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The FMC Upside

A Look at Corn and Soybean Fungicide and Insecticide Applications in Illinois and Indiana

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our technical services team



Weather patterns during the spring allowed much of the corn to be planted during April. Corn will soon be tasseling in areas of Illinois and Indiana. Precipitation has been rather erratic across the territory. However, the forecast indicates a larger front moving through late next week with accompanying precipitation. With corn and soybean canopies closing near this time, extended leaf wetting will likely be increasing the probability of disease infection.

While scouting to make fungicide recommendations, it will be critical to consider key factors that encourage disease infection.


  • Disease susceptible hybrid
  • Continuous corn production
  • Higher percentage of surface residue
  • Higher plant populations
  • Cover crop fields, particularly ryegrass
  • Field history of residue-born diseases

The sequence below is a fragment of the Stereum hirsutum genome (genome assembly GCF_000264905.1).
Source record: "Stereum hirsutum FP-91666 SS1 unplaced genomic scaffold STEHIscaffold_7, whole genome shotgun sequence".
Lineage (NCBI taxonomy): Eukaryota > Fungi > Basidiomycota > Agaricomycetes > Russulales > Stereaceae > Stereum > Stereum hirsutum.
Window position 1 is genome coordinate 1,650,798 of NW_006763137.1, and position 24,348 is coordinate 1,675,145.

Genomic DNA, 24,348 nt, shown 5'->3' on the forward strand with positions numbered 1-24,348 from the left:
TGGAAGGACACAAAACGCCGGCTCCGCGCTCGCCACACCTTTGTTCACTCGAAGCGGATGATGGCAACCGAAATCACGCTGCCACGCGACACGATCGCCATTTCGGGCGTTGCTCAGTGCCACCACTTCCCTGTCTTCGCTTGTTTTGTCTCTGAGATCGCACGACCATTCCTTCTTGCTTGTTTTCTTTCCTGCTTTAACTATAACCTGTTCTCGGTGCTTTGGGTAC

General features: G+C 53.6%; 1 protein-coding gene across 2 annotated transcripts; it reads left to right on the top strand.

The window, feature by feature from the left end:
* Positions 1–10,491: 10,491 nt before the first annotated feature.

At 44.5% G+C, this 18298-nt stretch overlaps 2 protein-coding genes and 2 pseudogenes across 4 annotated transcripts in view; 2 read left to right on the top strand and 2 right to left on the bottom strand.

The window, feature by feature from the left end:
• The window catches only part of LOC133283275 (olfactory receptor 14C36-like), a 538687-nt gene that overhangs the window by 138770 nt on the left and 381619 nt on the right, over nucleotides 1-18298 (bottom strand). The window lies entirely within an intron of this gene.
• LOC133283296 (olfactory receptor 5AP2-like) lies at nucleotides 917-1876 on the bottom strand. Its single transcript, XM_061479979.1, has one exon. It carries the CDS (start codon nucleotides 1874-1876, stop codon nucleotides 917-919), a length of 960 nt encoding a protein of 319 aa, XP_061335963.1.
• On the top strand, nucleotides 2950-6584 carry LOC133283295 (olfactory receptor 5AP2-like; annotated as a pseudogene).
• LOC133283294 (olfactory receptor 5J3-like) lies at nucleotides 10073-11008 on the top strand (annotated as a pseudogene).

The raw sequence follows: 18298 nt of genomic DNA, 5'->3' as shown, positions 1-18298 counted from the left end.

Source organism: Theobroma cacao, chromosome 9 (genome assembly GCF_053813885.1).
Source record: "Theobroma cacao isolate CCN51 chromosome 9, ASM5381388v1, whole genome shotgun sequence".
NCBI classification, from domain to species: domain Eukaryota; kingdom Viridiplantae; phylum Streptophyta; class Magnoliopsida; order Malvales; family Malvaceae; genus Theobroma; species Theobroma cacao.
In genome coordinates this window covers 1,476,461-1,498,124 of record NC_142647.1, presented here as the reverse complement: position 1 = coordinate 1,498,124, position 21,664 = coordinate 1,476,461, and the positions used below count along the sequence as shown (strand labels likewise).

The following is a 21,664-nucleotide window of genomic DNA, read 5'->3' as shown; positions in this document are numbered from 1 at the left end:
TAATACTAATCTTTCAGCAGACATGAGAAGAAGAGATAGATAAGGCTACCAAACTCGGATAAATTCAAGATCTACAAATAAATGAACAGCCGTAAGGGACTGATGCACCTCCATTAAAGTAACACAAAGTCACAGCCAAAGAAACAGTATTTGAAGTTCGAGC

• Irrigated acres
  • Disease present in the lower canopy prior to or at tassel

Research has demonstrated protecting the upper canopy i.e., ear leaf and above is critical to allow corn plants to capture solar energy to optimize photosynthesis and grain fill. If applying prior to tassel, research has elucidated that V10-V12 treatments are optimal. However, generally VT-R1 applications are most consistent for managing foliar diseases in corn. When targeting late-season, aggressive pathogens such as tar spot or southern rust, making applications near R2 or R3 could improve efficacy. In severe cases these pathogens may require sequential applications encompassing VT followed by R2-R3 treatment.


Soybean planting appears to occur earlier each year, which is generating more nodes and canopy closure quicker in the season. Dense canopies shed moisture leisurely resulting in longer leaf wetting periods, not only from rainfall events but also morning dew. Earlier planting dates also increase the amount of time of active growth is occurring, enhancing the probability for disease exposure. This may intensify disease infection periods and, with current commodity prices, return on investment with a multi-site of action fungicide is likely. Particularly if strobilurin-resistant isolates of septoria brown spot or frogeye leaf spot have traditionally been problematic. While scouting to make fungicide recommendations, it will be critical to consider key factors that drive disease infection.


  • Disease susceptible variety
  • Early planting
  • Dense canopy
  • Higher percentage of surface residue
  • Field history of residue-born diseases
  • Irrigated acres
  • Low lying fields retaining dew later into the day

Download the full report to learn more. 

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more inSIDE this issue

Find more insights on fungicide applications in corn, high-tech management systems and soybean insects.